Despite my own successful side gig, I am amazed at how many doctors feel like they need one because medicine just doesn't pay enough. The average physician wage is approaching $300K/year, which places doctors solidly in the top 2-3% of Americans. As I tell the medical students who come over to the house once a year — if you can't live on $300K you have a spending problem, not an earning problem.
How to Help Combat Physician Burnout
So what can be done? Well, let's take these factors one by one.
The best way to eliminate toxic jobs is to stop taking them and if you mistakenly find yourself in one, leave. You may have missed the memo about the doctor shortage, but you have a very particular set of skills and they are highly portable.
Don't be afraid to pack them up and walk away to somewhere that will appreciate them a little more. Yes, it's a pain to change jobs. It might take six months to get licensed and credentialed. But you've proven to yourself already that you can suck it up and do anything for six months. Maybe there are family or location issues that make it a little harder for you to leave. Or maybe you feel called to serve these particular patients more than any others.
Sometimes toxic jobs can be changed, but you need to recognize what the problem really is and start working on it. Saying “No, that's ridiculous” can go a long way.
No, that's ridiculous for me to be on call every night for six months.
No, that's ridiculous for you to pay me at the tenth percentile for my specialty.
No, that's ridiculous for you to expect me to see four patients per hour.
No, that's ridiculous for you to expect me to do that paperwork at home for free.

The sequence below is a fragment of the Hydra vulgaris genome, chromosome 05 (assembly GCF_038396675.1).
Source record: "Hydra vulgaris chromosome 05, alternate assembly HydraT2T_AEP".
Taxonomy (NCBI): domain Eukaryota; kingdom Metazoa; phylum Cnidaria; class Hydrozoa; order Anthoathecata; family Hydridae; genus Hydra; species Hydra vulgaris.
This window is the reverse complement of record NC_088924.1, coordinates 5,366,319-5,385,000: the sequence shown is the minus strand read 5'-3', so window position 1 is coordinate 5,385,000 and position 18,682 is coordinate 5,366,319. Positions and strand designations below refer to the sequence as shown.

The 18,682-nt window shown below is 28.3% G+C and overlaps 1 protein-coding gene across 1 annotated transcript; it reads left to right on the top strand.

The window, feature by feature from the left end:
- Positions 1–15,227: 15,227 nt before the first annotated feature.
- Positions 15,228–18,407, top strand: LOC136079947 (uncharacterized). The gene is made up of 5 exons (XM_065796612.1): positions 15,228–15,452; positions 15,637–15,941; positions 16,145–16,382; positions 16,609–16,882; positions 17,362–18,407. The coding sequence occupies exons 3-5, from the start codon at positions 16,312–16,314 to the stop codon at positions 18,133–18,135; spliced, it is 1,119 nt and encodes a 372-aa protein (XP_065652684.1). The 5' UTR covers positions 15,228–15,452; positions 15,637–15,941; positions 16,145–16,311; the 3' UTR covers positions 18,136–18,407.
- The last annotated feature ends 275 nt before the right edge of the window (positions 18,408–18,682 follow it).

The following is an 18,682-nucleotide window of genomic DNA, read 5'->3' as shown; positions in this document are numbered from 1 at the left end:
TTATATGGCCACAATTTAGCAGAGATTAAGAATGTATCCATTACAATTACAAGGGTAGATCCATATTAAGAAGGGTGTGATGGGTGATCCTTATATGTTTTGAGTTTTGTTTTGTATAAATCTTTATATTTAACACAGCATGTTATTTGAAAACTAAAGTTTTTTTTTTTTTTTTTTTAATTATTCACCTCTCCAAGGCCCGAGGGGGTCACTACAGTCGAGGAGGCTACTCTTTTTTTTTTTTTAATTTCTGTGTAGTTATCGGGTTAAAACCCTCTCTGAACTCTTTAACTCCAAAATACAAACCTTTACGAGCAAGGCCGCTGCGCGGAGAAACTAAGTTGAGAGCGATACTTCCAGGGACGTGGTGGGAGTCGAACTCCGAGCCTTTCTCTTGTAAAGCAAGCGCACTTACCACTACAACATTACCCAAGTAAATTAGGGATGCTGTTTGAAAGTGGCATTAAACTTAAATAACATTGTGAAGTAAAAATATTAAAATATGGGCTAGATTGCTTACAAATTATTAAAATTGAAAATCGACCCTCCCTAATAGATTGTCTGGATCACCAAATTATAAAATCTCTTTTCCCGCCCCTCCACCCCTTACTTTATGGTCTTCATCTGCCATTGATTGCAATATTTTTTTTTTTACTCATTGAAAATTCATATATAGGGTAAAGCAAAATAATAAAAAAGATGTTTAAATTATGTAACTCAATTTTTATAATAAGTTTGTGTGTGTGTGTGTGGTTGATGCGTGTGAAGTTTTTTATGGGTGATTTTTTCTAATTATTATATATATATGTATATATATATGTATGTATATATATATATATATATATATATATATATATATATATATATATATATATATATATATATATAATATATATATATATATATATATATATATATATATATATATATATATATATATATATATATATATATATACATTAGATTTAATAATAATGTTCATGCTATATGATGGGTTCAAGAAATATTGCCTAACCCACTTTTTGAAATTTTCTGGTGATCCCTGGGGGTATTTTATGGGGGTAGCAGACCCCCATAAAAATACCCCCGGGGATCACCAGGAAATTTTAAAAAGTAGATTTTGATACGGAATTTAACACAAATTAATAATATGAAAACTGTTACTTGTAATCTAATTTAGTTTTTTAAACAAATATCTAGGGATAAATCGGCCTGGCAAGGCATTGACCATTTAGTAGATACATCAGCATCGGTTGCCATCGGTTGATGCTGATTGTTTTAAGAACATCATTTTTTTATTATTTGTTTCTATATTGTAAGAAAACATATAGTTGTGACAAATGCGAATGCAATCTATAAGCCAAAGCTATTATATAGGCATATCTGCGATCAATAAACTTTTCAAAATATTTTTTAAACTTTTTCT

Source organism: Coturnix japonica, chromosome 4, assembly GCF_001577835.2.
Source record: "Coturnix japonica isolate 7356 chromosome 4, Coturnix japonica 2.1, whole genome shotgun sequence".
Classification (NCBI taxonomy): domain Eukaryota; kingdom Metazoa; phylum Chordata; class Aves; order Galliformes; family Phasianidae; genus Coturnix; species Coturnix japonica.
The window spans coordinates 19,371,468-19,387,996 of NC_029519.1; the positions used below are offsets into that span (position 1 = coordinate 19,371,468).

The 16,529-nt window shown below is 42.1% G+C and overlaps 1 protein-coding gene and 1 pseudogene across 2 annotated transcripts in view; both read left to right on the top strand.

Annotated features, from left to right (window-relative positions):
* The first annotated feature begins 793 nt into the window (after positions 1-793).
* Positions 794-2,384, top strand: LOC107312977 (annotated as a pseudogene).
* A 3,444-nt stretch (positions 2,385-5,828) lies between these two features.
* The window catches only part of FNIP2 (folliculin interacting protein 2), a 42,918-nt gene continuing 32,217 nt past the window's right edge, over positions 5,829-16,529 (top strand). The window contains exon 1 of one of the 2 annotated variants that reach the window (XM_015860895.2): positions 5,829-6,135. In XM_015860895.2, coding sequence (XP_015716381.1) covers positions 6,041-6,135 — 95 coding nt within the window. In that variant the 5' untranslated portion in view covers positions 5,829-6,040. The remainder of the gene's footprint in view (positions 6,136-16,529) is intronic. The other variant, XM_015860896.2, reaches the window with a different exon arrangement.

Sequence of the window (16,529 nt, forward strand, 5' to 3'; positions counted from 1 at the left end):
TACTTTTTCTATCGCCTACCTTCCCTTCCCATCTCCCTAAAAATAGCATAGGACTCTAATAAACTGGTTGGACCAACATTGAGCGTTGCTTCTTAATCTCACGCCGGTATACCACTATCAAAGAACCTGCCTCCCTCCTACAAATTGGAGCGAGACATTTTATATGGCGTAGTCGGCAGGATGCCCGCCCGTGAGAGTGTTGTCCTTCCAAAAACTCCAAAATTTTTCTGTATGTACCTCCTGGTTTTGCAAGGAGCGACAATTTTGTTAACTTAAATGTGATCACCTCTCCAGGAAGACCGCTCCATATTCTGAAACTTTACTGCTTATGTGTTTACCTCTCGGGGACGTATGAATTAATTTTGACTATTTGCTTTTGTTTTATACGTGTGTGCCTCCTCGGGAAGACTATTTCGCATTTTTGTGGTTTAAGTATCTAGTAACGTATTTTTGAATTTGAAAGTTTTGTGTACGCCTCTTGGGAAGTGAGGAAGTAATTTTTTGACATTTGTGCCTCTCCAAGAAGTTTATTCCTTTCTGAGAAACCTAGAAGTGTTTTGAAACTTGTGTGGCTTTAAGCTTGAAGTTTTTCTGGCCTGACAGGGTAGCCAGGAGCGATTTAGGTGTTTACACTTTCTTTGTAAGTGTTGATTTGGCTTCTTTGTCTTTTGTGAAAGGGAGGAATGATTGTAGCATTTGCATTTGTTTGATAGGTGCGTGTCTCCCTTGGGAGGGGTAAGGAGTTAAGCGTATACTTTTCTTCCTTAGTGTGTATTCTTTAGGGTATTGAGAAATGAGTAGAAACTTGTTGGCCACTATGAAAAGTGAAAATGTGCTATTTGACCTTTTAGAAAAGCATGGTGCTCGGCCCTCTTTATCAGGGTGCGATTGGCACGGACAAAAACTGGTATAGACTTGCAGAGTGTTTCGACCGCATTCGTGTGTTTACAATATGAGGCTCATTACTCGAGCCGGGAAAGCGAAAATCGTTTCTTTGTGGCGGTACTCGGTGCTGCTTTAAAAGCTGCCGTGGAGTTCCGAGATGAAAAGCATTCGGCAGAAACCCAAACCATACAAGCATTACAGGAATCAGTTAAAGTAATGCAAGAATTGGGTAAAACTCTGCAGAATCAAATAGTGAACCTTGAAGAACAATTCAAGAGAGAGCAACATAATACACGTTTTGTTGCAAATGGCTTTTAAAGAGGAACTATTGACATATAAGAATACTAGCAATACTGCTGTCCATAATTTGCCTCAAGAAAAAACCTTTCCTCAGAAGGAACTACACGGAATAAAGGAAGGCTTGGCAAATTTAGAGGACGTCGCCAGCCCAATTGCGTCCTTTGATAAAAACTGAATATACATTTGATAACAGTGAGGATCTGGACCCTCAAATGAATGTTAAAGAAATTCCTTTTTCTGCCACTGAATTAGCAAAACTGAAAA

No, that's ridiculous for me to operate with poorly trained staff.
No, that's ridiculous that your nursing turnover rate is 150% per year.
Systemic Professional Issues
Some of these can be changed. The revolt against MOC in Internal Medicine has put the other specialty boards on notice. Lobbying your legislature for legal changes that reduce malpractice premiums can actually make a difference. We can stop taking insurance with ridiculous pre-approval processes.
But some of the professional challenges we face are never going away. Supporting each other through these difficult times can help a lot. Lots of hospitals and clinics have implemented strategies that make a difference here. Mostly, they are about giving people a chance to step back for a bit and reflect and especially to feel appreciated. I am amazed at what doctors are willing to do for a simple thank you. A dedicated parking spot and a few free meals don't cost much, but they go a long way.
Why not work on this at the same time as everything else? As St. Augustine said, “Pray as though everything depended on God. Work as though everything depended on you.” Change what you can and try not to focus on what you cannot change.
- Take some time off. If you're offered vacation, paternity leave, or maternity leave–actually take it.
- Try to eat a little better.